Now I’m contradicting myself πŸ™‚ It is true that the manner in which her character changed/grew up was disturbing and sad, and not what I hoped for and maybe not realistic … And yet, when I stop and think, when I read deeper, I come to the conclusion that LMM actually wrote a realistic older Anne. Then too, we have to remember that those later books aren’t about her, they aren’t telling Anne’s story, and so we don’t know her, intimately, the way we did before.

    Am I making any sense?

    The later Anne books are linked in my mind (and my teenage past) with Laura Ingalls Wilder’s First Four Years, in which her baby son dies. I always wanted *her* later story too. I wanted the reality, you know? This is understandable, of course, given my own baby, and the fact that Anne and Laura were such friends for me, you know? But instead we’re only left with inferring and wondering.

    Well, I’ve rambled through my morning coffee and now must do my exercises and PT. Happy Monday my friend {{hugs}}

  11. sarah says:

    So much I would say in response … and I will try not to say it all, because otherwise it would be wearisome to read. But I agree with you about Anne. I can appreciate why Maud had that issue though. She found motherhood hard, she had a stillborn child, a mentally ill husband whom she possibly didn’t love with all her heart, she herself suffered depression … And although her heroines are fiesty little things determined to find the good in the world, her stories really are quite dark. I’m having some trouble thinking of many straightforward and simply happy families in her books, except the Ingleside crew. I wonder if she didn’t have much real life experience of good, warm motherhood to draw from … and also whether she actually resented Anne in some way for getting to be the mother Maud wanted for herself and/or wished herself to be.

    I would love to hear what you had to say about writing mother characters. One of my own wishes is to write a fantasy story in which the heroine is a mother. On my own shelf, The Forgotten Beasts of Eld is the only book I can recall off the top of my head which has a mother as the central character, and Sybel doesn’t really qualify as a particularly good one. Since women are the biggest audience for these books, you’d think they’d be better served with characters which reflected their lives and concerns.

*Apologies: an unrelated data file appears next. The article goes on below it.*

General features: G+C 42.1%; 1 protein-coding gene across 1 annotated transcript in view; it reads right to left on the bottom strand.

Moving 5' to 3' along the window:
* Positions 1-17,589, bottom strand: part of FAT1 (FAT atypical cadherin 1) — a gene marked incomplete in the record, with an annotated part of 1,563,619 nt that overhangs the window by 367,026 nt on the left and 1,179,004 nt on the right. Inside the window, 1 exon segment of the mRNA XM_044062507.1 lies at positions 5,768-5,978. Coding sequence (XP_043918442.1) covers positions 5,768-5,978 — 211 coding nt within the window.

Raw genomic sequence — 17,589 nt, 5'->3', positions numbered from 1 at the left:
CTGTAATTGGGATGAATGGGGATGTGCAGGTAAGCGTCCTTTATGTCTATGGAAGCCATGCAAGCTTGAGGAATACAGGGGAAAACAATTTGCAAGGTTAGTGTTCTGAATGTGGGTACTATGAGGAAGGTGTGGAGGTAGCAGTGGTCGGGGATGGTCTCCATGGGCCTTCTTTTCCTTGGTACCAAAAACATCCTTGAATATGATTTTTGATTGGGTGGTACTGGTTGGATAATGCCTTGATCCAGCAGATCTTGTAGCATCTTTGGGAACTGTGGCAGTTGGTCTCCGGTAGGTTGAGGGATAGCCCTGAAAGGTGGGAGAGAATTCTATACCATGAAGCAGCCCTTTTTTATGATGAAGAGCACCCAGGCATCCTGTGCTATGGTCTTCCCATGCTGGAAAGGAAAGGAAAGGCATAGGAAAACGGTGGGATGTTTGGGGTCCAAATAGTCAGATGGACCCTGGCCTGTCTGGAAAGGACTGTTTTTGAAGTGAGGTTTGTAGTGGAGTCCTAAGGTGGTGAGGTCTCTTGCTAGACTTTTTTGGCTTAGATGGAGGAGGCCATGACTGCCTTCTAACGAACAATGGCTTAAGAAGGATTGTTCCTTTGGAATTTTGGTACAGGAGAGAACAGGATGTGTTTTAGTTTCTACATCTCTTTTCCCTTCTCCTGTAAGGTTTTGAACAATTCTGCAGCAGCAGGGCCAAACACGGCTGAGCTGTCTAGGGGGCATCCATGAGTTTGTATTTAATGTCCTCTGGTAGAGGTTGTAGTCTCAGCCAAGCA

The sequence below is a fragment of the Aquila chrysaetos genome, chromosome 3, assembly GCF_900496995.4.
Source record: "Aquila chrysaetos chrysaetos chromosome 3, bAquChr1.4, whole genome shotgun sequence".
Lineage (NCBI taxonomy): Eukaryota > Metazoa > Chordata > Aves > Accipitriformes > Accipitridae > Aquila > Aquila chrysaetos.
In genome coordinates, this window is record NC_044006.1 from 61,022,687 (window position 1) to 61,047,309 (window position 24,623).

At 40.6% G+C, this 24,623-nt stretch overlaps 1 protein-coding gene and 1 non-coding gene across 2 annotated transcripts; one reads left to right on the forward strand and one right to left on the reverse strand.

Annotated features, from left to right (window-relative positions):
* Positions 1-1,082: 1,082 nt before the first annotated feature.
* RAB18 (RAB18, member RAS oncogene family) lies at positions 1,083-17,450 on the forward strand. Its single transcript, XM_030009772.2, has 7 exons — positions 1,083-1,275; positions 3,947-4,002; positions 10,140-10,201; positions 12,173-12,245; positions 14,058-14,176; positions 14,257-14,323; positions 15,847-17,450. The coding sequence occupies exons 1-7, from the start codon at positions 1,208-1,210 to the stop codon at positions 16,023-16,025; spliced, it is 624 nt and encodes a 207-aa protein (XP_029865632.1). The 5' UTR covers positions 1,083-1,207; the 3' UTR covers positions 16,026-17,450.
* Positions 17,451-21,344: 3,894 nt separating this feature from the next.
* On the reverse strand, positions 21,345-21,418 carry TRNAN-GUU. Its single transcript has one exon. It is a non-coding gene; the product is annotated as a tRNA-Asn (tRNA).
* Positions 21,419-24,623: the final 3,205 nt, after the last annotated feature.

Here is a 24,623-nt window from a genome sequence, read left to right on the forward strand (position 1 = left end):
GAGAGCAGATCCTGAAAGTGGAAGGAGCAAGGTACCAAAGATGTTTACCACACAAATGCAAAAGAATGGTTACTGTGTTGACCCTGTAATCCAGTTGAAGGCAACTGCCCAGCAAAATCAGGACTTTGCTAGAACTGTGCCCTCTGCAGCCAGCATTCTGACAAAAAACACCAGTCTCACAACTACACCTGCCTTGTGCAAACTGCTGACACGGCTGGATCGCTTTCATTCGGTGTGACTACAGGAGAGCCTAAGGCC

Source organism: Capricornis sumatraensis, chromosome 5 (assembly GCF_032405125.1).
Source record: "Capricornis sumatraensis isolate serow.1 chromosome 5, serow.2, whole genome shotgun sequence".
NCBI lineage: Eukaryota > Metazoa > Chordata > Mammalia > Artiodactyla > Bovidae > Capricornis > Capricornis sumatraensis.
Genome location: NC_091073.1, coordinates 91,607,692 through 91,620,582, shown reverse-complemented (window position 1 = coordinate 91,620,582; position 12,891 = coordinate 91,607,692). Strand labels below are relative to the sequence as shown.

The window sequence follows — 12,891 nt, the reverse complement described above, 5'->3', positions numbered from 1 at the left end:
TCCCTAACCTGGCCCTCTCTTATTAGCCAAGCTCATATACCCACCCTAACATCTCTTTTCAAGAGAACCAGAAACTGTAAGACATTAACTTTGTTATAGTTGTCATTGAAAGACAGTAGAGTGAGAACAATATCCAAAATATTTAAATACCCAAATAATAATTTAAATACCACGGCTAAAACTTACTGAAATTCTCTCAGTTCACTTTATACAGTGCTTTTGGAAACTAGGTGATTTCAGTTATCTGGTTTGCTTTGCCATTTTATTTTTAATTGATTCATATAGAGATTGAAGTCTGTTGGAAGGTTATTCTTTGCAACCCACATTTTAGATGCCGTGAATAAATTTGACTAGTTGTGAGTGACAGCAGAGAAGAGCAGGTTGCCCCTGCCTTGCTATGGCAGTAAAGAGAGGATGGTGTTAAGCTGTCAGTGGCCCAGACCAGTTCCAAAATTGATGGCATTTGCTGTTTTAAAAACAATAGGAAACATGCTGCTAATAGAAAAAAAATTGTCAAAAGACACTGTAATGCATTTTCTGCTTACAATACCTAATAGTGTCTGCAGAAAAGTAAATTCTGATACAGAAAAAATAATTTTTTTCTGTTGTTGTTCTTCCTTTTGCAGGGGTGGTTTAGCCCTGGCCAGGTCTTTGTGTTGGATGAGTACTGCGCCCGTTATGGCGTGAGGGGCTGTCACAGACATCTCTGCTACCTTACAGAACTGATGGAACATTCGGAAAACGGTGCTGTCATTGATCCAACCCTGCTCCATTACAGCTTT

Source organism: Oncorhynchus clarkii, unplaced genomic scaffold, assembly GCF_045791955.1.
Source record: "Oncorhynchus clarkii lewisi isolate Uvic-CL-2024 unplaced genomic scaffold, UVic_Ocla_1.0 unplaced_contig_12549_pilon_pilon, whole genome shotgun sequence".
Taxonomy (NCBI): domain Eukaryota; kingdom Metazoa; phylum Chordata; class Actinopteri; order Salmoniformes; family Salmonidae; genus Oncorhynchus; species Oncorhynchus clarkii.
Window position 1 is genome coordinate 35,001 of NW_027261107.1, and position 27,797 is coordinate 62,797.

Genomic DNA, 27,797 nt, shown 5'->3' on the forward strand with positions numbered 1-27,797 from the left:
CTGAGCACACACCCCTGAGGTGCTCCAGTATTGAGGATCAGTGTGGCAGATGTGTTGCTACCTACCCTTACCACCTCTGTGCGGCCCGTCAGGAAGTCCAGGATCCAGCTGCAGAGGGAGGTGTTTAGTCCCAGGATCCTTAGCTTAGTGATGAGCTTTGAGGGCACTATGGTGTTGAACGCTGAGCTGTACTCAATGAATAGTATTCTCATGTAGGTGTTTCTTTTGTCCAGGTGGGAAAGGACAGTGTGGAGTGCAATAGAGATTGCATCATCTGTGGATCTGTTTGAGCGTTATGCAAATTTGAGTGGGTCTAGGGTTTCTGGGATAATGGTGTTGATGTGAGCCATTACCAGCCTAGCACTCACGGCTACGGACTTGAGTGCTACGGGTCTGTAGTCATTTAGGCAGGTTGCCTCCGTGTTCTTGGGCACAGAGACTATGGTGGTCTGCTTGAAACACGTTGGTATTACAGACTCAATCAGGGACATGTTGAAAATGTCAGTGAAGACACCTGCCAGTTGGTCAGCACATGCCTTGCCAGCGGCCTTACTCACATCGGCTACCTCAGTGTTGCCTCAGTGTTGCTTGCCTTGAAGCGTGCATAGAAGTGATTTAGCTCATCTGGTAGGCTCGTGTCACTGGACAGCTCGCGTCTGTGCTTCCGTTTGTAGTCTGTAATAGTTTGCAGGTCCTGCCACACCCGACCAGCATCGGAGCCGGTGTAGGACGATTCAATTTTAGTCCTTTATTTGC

12. Melissa Wiley says:

    Ellie, I like your take on Anne post-Dreams. It’s funny—when you mention migraines it sounds so plausible and likely, and you’re right that a health issue would account for the changed adult Anne—but since, as you point out, she’s a supporting character in Rilla, we only have this outside, incomplete view of Anne; and maybe (as I mull this over) that’s what’s so jarring/disappointing: after having been inside her head through her childhood and young adulthood, including REALLY inside her head in Windy Poplars, I feel sort of bereft and wistful watching her from a distance in Rilla. Now, after pondering your post-partum psychosis and migraine theories, I’m feeling like: oh Anne sweetie! why didn’t you TELL me you were sick! Like finding out a friend had been going through a difficult health crisis and you had no idea.

    I’ll say that my greatest complaint about adult Anne is the whole Christine Stewart episode in Anne of Ingleside. It feels ridiculous, every time. Anne wouldn’t doubt Gilbert’s adoration of her for a second. I suppooooose one could argue that it fits with her childhood tendency toward runaway imagination…but it just never struck me as the specific kind of runaway fancy she would be prone to.

    Sarah, so true about Montgomery’s stories being really quite dark. And I agree that her own painful experiences very much colored the way she depicted mothers and mother/child relationships. It’s funny that her very best relationships, the most nuanced and complete, tend to be between childless older women and children (or young mothers, in the case of Miss Cornelia/Anne or Susan Brown/Anne—in both cases, Anne is a kind of child in the older woman’s eyes). Pat and Judy, Anne/Marilla (obviously), I’m forgetting some. Though I’ll tangent and say that possibly my favorite Montgomery relationships of all are Valancy/Abel Gay, Emily/Cousin Jimmy, and of course Anne/Matthew! The description of Matthew “having a bad time of it” after the party with Anne & schoolmates is a favorite literary moment of mine—and Valancy sitting on the back porch, talking to Roaring Abel, who actually does roar with laughter at something she says—oh, such a terrific scene!

    A thing I want to write about someday, in this mother piece or elsewhere, is how with Martha I got to do something really incredible—I can’t actually think of any other writers who’ve been able to do this in the same way—getting to alternate writing a character as a child and a grown woman, back and forth over eight books. (8 1/2, counting unfinished, never-published Martha #5, which I suppose is still floating around a hard drive somewhere.) It was a deeply gratifying experience, getting to write Martha as a little girl in one book and then imagine her future in the next, and try to show how the girl became the woman. That was my favorite part of writing those books. It was like getting to see your own child’s future (with the power to ensure a happy ending). Of course it was then sad not to finish the series out and let all those little seeds I’d planted come to fruition—re the Martha/Lew romance, that is. (I had such plans for them—the whole footrace thing, for one, which was going to have a nice payoff at the end of book 5 or beginning of book 6, and then there was my secret plan involving Martha’s wedding dress, and some buttons of great Little House significance…Oh well!) I *did* get to let Martha blossom into maturity as a mother, and that was satisfying. Puddingstone gave me a chance to let her be frank about her own painful experiences and how she’d weathered them. It’s no coincidence, I’m sure, that that was the book I wrote the year after my own miscarriage. Anyway, there’s a lot more story there, about the research and how I came up with my vision of adult Martha. Someday I’ll write it up. πŸ™‚